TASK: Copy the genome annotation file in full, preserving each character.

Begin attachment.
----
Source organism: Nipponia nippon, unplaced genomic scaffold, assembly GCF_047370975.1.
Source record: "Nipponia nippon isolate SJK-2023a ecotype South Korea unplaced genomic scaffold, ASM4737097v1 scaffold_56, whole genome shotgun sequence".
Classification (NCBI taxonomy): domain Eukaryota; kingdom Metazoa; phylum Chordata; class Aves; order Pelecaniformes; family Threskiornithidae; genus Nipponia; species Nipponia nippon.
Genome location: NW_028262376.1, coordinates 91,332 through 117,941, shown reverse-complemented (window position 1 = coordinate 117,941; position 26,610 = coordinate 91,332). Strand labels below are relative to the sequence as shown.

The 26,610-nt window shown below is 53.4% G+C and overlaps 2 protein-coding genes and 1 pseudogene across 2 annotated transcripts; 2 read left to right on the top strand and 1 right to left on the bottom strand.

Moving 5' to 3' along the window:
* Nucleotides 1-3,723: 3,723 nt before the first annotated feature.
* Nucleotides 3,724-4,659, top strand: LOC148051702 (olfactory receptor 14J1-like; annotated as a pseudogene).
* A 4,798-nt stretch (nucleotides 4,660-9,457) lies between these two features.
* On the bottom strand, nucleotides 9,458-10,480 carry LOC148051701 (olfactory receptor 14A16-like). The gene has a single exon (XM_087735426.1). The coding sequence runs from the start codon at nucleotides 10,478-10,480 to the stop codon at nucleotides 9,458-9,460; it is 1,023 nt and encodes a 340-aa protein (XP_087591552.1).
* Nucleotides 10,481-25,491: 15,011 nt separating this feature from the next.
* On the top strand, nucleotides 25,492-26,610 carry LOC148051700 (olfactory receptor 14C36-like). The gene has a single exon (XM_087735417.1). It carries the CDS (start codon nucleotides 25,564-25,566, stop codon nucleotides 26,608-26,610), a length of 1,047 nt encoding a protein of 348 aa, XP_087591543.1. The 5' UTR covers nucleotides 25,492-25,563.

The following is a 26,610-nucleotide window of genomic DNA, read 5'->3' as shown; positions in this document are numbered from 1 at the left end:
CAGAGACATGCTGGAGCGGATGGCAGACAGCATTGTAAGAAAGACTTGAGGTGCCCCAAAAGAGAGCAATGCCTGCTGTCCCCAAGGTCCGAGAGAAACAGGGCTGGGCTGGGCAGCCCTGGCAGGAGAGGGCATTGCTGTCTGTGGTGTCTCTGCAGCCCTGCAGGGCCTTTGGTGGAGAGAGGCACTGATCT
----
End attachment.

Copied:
Source organism: Nipponia nippon, unplaced genomic scaffold, assembly GCF_047370975.1.
Source record: "Nipponia nippon isolate SJK-2023a ecotype South Korea unplaced genomic scaffold, ASM4737097v1 scaffold_56, whole genome shotgun sequence".
Classification (NCBI taxonomy): domain Eukaryota; kingdom Metazoa; phylum Chordata; class Aves; order Pelecaniformes; family Threskiornithidae; genus Nipponia; species Nipponia nippon.
Genome location: NW_028262376.1, coordinates 91,332 through 117,941, shown reverse-complemented (window position 1 = coordinate 117,941; position 26,610 = coordinate 91,332). Strand labels below are relative to the sequence as shown.

The 26,610-nt window shown below is 53.4% G+C and overlaps 2 protein-coding genes and 1 pseudogene across 2 annotated transcripts; 2 read left to right on the top strand and 1 right to left on the bottom strand.

Moving 5' to 3' along the window:
* Nucleotides 1-3,723: 3,723 nt before the first annotated feature.
* Nucleotides 3,724-4,659, top strand: LOC148051702 (olfactory receptor 14J1-like; annotated as a pseudogene).
* A 4,798-nt stretch (nucleotides 4,660-9,457) lies between these two features.
* On the bottom strand, nucleotides 9,458-10,480 carry LOC148051701 (olfactory receptor 14A16-like). The gene has a single exon (XM_087735426.1). The coding sequence runs from the start codon at nucleotides 10,478-10,480 to the stop codon at nucleotides 9,458-9,460; it is 1,023 nt and encodes a 340-aa protein (XP_087591552.1).
* Nucleotides 10,481-25,491: 15,011 nt separating this feature from the next.
* On the top strand, nucleotides 25,492-26,610 carry LOC148051700 (olfactory receptor 14C36-like). The gene has a single exon (XM_087735417.1). It carries the CDS (start codon nucleotides 25,564-25,566, stop codon nucleotides 26,608-26,610), a length of 1,047 nt encoding a protein of 348 aa, XP_087591543.1. The 5' UTR covers nucleotides 25,492-25,563.

The following is a 26,610-nucleotide window of genomic DNA, read 5'->3' as shown; positions in this document are numbered from 1 at the left end:
CAGAGACATGCTGGAGCGGATGGCAGACAGCATTGTAAGAAAGACTTGAGGTGCCCCAAAAGAGAGCAATGCCTGCTGTCCCCAAGGTCCGAGAGAAACAGGGCTGGGCTGGGCAGCCCTGGCAGGAGAGGGCATTGCTGTCTGTGGTGTCTCTGCAGCCCTGCAGGGCCTTTGGTGGAGAGAGGCACTGATCT